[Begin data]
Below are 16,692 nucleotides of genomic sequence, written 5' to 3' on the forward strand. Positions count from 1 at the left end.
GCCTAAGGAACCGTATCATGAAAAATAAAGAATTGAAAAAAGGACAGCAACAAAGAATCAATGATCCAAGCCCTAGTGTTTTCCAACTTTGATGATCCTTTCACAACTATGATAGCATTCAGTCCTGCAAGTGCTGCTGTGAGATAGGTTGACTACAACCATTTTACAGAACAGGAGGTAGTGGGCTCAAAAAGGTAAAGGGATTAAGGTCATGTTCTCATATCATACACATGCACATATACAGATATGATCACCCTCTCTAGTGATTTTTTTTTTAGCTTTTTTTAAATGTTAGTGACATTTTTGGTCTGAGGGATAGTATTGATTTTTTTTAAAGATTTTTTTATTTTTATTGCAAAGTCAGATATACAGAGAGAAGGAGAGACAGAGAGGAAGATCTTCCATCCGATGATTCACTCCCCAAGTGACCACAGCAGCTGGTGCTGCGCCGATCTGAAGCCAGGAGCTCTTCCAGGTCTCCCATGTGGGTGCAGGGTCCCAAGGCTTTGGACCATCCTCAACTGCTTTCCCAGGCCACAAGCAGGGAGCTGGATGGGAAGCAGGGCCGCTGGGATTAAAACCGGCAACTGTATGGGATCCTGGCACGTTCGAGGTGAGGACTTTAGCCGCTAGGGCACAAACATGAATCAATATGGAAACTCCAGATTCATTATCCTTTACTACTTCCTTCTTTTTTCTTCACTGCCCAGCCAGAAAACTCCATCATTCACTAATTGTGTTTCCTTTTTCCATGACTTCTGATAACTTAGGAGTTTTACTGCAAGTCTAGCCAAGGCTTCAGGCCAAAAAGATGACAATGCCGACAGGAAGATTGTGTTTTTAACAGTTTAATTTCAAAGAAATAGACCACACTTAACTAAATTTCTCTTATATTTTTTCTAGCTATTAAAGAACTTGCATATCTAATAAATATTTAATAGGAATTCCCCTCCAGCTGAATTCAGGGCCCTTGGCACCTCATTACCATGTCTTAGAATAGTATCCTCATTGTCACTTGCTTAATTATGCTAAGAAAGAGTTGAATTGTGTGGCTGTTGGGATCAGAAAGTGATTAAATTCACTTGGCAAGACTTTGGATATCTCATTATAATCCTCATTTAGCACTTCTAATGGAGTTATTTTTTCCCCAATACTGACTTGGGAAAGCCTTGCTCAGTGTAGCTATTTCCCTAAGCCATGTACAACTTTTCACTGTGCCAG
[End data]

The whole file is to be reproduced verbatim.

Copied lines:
Below are 16,692 nucleotides of genomic sequence, written 5' to 3' on the forward strand. Positions count from 1 at the left end.
GCCTAAGGAACCGTATCATGAAAAATAAAGAATTGAAAAAAGGACAGCAACAAAGAATCAATGATCCAAGCCCTAGTGTTTTCCAACTTTGATGATCCTTTCACAACTATGATAGCATTCAGTCCTGCAAGTGCTGCTGTGAGATAGGTTGACTACAACCATTTTACAGAACAGGAGGTAGTGGGCTCAAAAAGGTAAAGGGATTAAGGTCATGTTCTCATATCATACACATGCACATATACAGATATGATCACCCTCTCTAGTGATTTTTTTTTTAGCTTTTTTTAAATGTTAGTGACATTTTTGGTCTGAGGGATAGTATTGATTTTTTTTAAAGATTTTTTTATTTTTATTGCAAAGTCAGATATACAGAGAGAAGGAGAGACAGAGAGGAAGATCTTCCATCCGATGATTCACTCCCCAAGTGACCACAGCAGCTGGTGCTGCGCCGATCTGAAGCCAGGAGCTCTTCCAGGTCTCCCATGTGGGTGCAGGGTCCCAAGGCTTTGGACCATCCTCAACTGCTTTCCCAGGCCACAAGCAGGGAGCTGGATGGGAAGCAGGGCCGCTGGGATTAAAACCGGCAACTGTATGGGATCCTGGCACGTTCGAGGTGAGGACTTTAGCCGCTAGGGCACAAACATGAATCAATATGGAAACTCCAGATTCATTATCCTTTACTACTTCCTTCTTTTTTCTTCACTGCCCAGCCAGAAAACTCCATCATTCACTAATTGTGTTTCCTTTTTCCATGACTTCTGATAACTTAGGAGTTTTACTGCAAGTCTAGCCAAGGCTTCAGGCCAAAAAGATGACAATGCCGACAGGAAGATTGTGTTTTTAACAGTTTAATTTCAAAGAAATAGACCACACTTAACTAAATTTCTCTTATATTTTTTCTAGCTATTAAAGAACTTGCATATCTAATAAATATTTAATAGGAATTCCCCTCCAGCTGAATTCAGGGCCCTTGGCACCTCATTACCATGTCTTAGAATAGTATCCTCATTGTCACTTGCTTAATTATGCTAAGAAAGAGTTGAATTGTGTGGCTGTTGGGATCAGAAAGTGATTAAATTCACTTGGCAAGACTTTGGATATCTCATTATAATCCTCATTTAGCACTTCTAATGGAGTTATTTTTTCCCCAATACTGACTTGGGAAAGCCTTGCTCAGTGTAGCTATTTCCCTAAGCCATGTACAACTTTTCACTGTGCCAG